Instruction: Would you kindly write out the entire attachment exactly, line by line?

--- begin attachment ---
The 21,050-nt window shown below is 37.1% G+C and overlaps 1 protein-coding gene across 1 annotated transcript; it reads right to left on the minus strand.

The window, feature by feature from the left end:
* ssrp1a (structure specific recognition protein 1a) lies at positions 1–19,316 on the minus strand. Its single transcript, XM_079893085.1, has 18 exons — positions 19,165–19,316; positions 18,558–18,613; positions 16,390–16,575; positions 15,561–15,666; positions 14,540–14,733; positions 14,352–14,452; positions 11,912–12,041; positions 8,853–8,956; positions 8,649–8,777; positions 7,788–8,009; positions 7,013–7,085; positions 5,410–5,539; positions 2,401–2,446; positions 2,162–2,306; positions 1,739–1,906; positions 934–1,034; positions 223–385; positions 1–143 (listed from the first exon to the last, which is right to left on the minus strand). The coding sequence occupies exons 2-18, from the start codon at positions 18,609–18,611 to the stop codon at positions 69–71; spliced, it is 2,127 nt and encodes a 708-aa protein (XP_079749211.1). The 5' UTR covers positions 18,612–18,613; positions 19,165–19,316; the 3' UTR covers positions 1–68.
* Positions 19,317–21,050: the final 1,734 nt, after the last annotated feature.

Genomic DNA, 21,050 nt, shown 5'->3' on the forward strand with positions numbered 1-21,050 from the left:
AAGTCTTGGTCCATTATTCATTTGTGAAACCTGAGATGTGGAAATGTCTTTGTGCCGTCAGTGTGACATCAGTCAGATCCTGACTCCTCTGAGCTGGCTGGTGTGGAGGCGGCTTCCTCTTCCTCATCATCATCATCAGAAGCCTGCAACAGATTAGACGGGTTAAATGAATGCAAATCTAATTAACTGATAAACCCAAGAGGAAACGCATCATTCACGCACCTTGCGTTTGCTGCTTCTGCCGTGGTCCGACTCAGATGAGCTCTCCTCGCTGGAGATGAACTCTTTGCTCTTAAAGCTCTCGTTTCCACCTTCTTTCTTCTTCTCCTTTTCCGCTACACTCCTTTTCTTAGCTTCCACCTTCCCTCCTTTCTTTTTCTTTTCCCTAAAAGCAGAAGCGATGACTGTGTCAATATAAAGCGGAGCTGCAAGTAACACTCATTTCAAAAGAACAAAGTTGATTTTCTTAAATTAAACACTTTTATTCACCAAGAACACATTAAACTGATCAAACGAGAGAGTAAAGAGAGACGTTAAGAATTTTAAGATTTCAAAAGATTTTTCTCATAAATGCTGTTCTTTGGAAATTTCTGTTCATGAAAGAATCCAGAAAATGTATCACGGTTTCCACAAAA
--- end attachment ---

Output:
The 21,050-nt window shown below is 37.1% G+C and overlaps 1 protein-coding gene across 1 annotated transcript; it reads right to left on the minus strand.

The window, feature by feature from the left end:
* ssrp1a (structure specific recognition protein 1a) lies at positions 1–19,316 on the minus strand. Its single transcript, XM_079893085.1, has 18 exons — positions 19,165–19,316; positions 18,558–18,613; positions 16,390–16,575; positions 15,561–15,666; positions 14,540–14,733; positions 14,352–14,452; positions 11,912–12,041; positions 8,853–8,956; positions 8,649–8,777; positions 7,788–8,009; positions 7,013–7,085; positions 5,410–5,539; positions 2,401–2,446; positions 2,162–2,306; positions 1,739–1,906; positions 934–1,034; positions 223–385; positions 1–143 (listed from the first exon to the last, which is right to left on the minus strand). The coding sequence occupies exons 2-18, from the start codon at positions 18,609–18,611 to the stop codon at positions 69–71; spliced, it is 2,127 nt and encodes a 708-aa protein (XP_079749211.1). The 5' UTR covers positions 18,612–18,613; positions 19,165–19,316; the 3' UTR covers positions 1–68.
* Positions 19,317–21,050: the final 1,734 nt, after the last annotated feature.

Genomic DNA, 21,050 nt, shown 5'->3' on the forward strand with positions numbered 1-21,050 from the left:
AAGTCTTGGTCCATTATTCATTTGTGAAACCTGAGATGTGGAAATGTCTTTGTGCCGTCAGTGTGACATCAGTCAGATCCTGACTCCTCTGAGCTGGCTGGTGTGGAGGCGGCTTCCTCTTCCTCATCATCATCATCAGAAGCCTGCAACAGATTAGACGGGTTAAATGAATGCAAATCTAATTAACTGATAAACCCAAGAGGAAACGCATCATTCACGCACCTTGCGTTTGCTGCTTCTGCCGTGGTCCGACTCAGATGAGCTCTCCTCGCTGGAGATGAACTCTTTGCTCTTAAAGCTCTCGTTTCCACCTTCTTTCTTCTTCTCCTTTTCCGCTACACTCCTTTTCTTAGCTTCCACCTTCCCTCCTTTCTTTTTCTTTTCCCTAAAAGCAGAAGCGATGACTGTGTCAATATAAAGCGGAGCTGCAAGTAACACTCATTTCAAAAGAACAAAGTTGATTTTCTTAAATTAAACACTTTTATTCACCAAGAACACATTAAACTGATCAAACGAGAGAGTAAAGAGAGACGTTAAGAATTTTAAGATTTCAAAAGATTTTTCTCATAAATGCTGTTCTTTGGAAATTTCTGTTCATGAAAGAATCCAGAAAATGTATCACGGTTTCCACAAAA